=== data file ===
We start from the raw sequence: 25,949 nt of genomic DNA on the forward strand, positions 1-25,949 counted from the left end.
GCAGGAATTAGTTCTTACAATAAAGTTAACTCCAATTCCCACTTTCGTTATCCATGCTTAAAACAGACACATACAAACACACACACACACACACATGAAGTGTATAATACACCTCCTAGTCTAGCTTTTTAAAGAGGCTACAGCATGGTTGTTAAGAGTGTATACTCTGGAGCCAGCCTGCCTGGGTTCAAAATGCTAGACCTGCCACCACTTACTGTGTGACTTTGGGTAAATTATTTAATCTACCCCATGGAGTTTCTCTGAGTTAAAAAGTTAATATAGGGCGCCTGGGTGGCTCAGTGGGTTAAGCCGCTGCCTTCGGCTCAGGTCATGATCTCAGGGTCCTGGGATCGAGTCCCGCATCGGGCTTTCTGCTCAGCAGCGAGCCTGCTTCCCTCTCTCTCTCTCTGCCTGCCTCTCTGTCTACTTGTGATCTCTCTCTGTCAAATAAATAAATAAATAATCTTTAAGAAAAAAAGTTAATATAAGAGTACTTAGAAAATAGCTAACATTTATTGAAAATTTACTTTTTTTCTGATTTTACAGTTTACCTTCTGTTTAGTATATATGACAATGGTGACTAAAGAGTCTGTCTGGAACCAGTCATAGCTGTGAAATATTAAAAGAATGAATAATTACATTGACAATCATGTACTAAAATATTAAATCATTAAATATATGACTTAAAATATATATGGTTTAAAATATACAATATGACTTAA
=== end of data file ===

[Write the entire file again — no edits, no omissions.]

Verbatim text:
We start from the raw sequence: 25,949 nt of genomic DNA on the forward strand, positions 1-25,949 counted from the left end.
GCAGGAATTAGTTCTTACAATAAAGTTAACTCCAATTCCCACTTTCGTTATCCATGCTTAAAACAGACACATACAAACACACACACACACACACATGAAGTGTATAATACACCTCCTAGTCTAGCTTTTTAAAGAGGCTACAGCATGGTTGTTAAGAGTGTATACTCTGGAGCCAGCCTGCCTGGGTTCAAAATGCTAGACCTGCCACCACTTACTGTGTGACTTTGGGTAAATTATTTAATCTACCCCATGGAGTTTCTCTGAGTTAAAAAGTTAATATAGGGCGCCTGGGTGGCTCAGTGGGTTAAGCCGCTGCCTTCGGCTCAGGTCATGATCTCAGGGTCCTGGGATCGAGTCCCGCATCGGGCTTTCTGCTCAGCAGCGAGCCTGCTTCCCTCTCTCTCTCTCTGCCTGCCTCTCTGTCTACTTGTGATCTCTCTCTGTCAAATAAATAAATAAATAATCTTTAAGAAAAAAAGTTAATATAAGAGTACTTAGAAAATAGCTAACATTTATTGAAAATTTACTTTTTTTCTGATTTTACAGTTTACCTTCTGTTTAGTATATATGACAATGGTGACTAAAGAGTCTGTCTGGAACCAGTCATAGCTGTGAAATATTAAAAGAATGAATAATTACATTGACAATCATGTACTAAAATATTAAATCATTAAATATATGACTTAAAATATATATGGTTTAAAATATACAATATGACTTAA